Abundant, renewable resource
Unlike petroleum, soybeans are a renewable resource, and the domestic supply is abundant. Research shows biodiesel burns cleaner than petroleum diesel, with substantial reductions in exhaust emissions of ozone-forming hydrocarbons, carbon monoxide, particulates, sulfur oxide and sulfates. Biodiesel also helps to lubricate engines so they may run more smoothly and incur less wear.

In the United States, soy-based diesel and other biodiesel fuels usually are blended with petroleum diesel, with blends ranging from 2 to 20 percent biodiesel. Numerous manufacturers have approved use of blended biodiesel in their engines. However, many vehicles can operate on unblended biodiesel.

The National Biodiesel Board reports that U.S. biodiesel production has grown from 500,000 gallons of B100 in 1999 to an estimated 250 million gallons in 2007. Soybeans are the primary feedstock for U.S. biodiesel production.

Arkansas SoyEnergy Group, LLC provided information for this article.

Small Town Company Makes Good

Arkansas SoyEnergy Group is a part of Hornbeck Agricultural Group, which includes Hornbeck Seed Company and Worldwide SoyTechnologies.

The Hornbeck Seed Company started in 1981 as a small company selling soybean seeds to local farmers. Over the past 27 years, the company has grown into one of the Mid-South’s premier seed dealers.

As a farming family themselves, the Hornbecks have always taken on new projects in the hope that they will benefit the local farming community in the state. With the new biodiesel facility, they are in keeping with that goal.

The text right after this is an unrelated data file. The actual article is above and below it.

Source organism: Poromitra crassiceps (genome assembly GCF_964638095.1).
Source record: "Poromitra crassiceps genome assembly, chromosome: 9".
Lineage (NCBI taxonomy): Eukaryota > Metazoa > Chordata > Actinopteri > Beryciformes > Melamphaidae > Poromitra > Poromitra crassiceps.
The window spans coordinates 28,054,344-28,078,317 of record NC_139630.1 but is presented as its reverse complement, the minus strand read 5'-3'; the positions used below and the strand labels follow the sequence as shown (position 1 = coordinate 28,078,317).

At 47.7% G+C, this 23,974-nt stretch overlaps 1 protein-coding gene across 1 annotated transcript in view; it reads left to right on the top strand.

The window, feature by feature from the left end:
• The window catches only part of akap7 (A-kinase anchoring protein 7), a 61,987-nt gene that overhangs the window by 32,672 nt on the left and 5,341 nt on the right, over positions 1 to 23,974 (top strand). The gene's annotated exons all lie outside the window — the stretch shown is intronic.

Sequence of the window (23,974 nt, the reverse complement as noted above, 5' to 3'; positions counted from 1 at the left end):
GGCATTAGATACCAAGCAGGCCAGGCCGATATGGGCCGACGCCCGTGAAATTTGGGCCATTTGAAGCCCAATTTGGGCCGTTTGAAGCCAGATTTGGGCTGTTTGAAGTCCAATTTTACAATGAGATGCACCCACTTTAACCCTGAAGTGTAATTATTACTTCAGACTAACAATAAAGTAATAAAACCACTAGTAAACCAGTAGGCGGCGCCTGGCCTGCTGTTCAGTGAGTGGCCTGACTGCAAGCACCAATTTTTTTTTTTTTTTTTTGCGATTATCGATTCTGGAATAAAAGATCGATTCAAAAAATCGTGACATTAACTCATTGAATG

The plant will buy soybeans from local farmers within a 35 to 50 mile radius, turn the soybeans into biodiesel and sell it back to farmers and others within the same radius.

The plant has received its fair share of public and media attention in the past few months. A number of school groups, local businesspeople and others have seen the facility since late September, and media interviews are a regular occurrence there.

Arkansas Governor Mike Beebe toured the biodiesel plant a few days before the grand opening.

U.S. Senator Blanche Lincoln, U.S. Rep. Marion Berry and Arkansas House Speaker Benny Petrus participated in the grand opening event and recognized the Hornbecks for their commitment to local farmers and the agriculture community.

In their remarks at the grand opening, all three elected officials discussed the importance of the Arkansas SoyEnergy facility and their continued support for farmers in Arkansas.